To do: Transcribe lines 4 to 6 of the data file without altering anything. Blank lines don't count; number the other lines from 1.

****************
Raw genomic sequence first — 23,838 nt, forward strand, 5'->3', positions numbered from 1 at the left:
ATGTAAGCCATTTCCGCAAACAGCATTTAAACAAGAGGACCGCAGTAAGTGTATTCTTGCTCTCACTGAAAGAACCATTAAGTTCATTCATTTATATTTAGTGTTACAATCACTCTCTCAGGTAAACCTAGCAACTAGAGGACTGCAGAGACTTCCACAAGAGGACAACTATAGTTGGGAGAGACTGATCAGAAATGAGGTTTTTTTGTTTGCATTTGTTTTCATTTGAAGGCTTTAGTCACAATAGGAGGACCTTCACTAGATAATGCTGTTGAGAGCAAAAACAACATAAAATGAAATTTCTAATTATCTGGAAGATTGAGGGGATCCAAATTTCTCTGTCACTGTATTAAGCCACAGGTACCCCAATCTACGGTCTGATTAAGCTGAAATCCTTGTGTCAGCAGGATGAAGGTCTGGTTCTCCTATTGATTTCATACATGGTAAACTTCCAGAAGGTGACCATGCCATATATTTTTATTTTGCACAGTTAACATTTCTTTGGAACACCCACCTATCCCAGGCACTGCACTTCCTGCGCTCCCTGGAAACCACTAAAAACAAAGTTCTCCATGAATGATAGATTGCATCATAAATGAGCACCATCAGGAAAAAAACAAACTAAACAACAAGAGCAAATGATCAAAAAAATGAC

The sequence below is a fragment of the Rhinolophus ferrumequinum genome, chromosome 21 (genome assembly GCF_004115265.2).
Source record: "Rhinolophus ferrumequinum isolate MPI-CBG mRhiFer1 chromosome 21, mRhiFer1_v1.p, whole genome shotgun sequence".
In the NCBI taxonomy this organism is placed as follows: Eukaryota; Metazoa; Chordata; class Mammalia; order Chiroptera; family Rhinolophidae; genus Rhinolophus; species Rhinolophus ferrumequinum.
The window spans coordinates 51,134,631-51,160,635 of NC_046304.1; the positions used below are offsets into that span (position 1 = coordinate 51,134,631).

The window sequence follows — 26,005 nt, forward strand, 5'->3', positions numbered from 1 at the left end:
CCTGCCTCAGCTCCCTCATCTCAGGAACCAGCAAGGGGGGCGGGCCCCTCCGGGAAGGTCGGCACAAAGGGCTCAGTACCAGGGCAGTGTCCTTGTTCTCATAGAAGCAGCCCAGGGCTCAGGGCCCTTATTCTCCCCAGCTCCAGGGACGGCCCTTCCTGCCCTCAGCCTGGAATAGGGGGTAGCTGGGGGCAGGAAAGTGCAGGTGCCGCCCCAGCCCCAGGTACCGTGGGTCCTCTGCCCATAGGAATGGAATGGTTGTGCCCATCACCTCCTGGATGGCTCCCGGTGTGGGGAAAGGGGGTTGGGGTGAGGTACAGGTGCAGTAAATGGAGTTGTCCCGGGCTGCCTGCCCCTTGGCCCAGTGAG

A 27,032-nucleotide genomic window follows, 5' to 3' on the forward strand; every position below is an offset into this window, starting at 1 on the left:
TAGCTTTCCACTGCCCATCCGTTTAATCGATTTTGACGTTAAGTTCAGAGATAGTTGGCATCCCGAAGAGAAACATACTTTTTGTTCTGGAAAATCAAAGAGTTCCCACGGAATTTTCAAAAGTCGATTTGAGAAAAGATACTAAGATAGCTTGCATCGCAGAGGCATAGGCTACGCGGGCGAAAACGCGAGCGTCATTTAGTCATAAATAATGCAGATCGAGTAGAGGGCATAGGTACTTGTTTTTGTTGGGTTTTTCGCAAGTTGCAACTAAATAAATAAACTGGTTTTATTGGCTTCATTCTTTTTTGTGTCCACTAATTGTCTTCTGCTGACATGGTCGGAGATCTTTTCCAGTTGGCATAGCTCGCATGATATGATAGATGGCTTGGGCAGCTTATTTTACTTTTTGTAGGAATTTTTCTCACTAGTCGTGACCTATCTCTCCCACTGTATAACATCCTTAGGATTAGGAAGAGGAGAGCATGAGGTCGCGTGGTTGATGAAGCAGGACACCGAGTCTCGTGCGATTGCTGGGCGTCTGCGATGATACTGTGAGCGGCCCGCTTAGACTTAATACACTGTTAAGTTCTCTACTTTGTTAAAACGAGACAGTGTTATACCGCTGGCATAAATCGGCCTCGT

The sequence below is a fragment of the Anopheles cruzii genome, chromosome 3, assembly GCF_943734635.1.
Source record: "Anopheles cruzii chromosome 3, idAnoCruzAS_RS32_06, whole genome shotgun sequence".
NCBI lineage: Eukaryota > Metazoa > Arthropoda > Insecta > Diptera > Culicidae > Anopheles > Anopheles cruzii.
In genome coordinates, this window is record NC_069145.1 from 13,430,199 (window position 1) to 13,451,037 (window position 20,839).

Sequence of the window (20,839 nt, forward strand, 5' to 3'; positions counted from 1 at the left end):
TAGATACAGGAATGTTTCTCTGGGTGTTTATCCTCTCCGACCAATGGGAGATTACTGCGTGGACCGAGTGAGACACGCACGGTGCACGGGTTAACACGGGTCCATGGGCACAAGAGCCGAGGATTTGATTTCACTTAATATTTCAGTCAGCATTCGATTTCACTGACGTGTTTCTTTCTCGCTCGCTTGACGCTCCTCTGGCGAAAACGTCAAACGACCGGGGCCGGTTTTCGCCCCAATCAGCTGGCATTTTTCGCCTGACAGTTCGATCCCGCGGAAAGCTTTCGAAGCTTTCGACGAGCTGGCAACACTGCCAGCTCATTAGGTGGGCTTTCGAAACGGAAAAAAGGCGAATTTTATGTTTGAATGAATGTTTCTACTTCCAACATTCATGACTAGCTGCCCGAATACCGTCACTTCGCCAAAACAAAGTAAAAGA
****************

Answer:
Source record: "Rhinolophus ferrumequinum isolate MPI-CBG mRhiFer1 chromosome 21, mRhiFer1_v1.p, whole genome shotgun sequence".
In the NCBI taxonomy this organism is placed as follows: Eukaryota; Metazoa; Chordata; class Mammalia; order Chiroptera; family Rhinolophidae; genus Rhinolophus; species Rhinolophus ferrumequinum.
The window spans coordinates 51,134,631-51,160,635 of NC_046304.1; the positions used below are offsets into that span (position 1 = coordinate 51,134,631).